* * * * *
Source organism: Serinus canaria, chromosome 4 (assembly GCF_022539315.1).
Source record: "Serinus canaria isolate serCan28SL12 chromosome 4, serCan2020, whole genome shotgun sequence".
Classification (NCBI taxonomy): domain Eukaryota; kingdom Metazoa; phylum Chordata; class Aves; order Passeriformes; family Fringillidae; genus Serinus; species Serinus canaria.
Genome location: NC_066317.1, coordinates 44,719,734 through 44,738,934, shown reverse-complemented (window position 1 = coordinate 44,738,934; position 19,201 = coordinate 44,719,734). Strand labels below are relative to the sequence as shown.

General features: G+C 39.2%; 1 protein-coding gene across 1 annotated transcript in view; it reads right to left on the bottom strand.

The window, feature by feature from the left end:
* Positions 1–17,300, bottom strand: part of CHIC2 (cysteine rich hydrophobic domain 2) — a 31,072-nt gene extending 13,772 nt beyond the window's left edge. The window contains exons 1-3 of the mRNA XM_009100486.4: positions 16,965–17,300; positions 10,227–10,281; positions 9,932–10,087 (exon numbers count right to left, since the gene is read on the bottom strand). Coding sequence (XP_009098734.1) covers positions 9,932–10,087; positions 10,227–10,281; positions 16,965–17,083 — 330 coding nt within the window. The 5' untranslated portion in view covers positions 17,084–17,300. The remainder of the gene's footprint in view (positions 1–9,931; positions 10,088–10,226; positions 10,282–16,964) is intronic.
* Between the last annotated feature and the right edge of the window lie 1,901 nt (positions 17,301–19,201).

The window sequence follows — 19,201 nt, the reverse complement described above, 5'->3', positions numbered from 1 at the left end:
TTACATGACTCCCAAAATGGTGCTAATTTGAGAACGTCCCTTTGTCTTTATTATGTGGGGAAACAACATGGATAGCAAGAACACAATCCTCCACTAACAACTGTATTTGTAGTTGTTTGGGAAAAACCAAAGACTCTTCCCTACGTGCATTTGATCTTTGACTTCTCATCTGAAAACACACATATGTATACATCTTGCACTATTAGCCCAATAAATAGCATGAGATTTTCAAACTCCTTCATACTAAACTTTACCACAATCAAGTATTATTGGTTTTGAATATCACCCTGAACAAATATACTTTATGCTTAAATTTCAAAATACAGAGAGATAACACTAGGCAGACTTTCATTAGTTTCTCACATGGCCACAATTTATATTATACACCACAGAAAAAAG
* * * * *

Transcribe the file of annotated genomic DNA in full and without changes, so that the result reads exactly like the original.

Source organism: Serinus canaria, chromosome 4 (assembly GCF_022539315.1).
Source record: "Serinus canaria isolate serCan28SL12 chromosome 4, serCan2020, whole genome shotgun sequence".
Classification (NCBI taxonomy): domain Eukaryota; kingdom Metazoa; phylum Chordata; class Aves; order Passeriformes; family Fringillidae; genus Serinus; species Serinus canaria.
Genome location: NC_066317.1, coordinates 44,719,734 through 44,738,934, shown reverse-complemented (window position 1 = coordinate 44,738,934; position 19,201 = coordinate 44,719,734). Strand labels below are relative to the sequence as shown.

General features: G+C 39.2%; 1 protein-coding gene across 1 annotated transcript in view; it reads right to left on the bottom strand.

The window, feature by feature from the left end:
* Positions 1–17,300, bottom strand: part of CHIC2 (cysteine rich hydrophobic domain 2) — a 31,072-nt gene extending 13,772 nt beyond the window's left edge. The window contains exons 1-3 of the mRNA XM_009100486.4: positions 16,965–17,300; positions 10,227–10,281; positions 9,932–10,087 (exon numbers count right to left, since the gene is read on the bottom strand). Coding sequence (XP_009098734.1) covers positions 9,932–10,087; positions 10,227–10,281; positions 16,965–17,083 — 330 coding nt within the window. The 5' untranslated portion in view covers positions 17,084–17,300. The remainder of the gene's footprint in view (positions 1–9,931; positions 10,088–10,226; positions 10,282–16,964) is intronic.
* Between the last annotated feature and the right edge of the window lie 1,901 nt (positions 17,301–19,201).

The window sequence follows — 19,201 nt, the reverse complement described above, 5'->3', positions numbered from 1 at the left end:
TTACATGACTCCCAAAATGGTGCTAATTTGAGAACGTCCCTTTGTCTTTATTATGTGGGGAAACAACATGGATAGCAAGAACACAATCCTCCACTAACAACTGTATTTGTAGTTGTTTGGGAAAAACCAAAGACTCTTCCCTACGTGCATTTGATCTTTGACTTCTCATCTGAAAACACACATATGTATACATCTTGCACTATTAGCCCAATAAATAGCATGAGATTTTCAAACTCCTTCATACTAAACTTTACCACAATCAAGTATTATTGGTTTTGAATATCACCCTGAACAAATATACTTTATGCTTAAATTTCAAAATACAGAGAGATAACACTAGGCAGACTTTCATTAGTTTCTCACATGGCCACAATTTATATTATACACCACAGAAAAAAG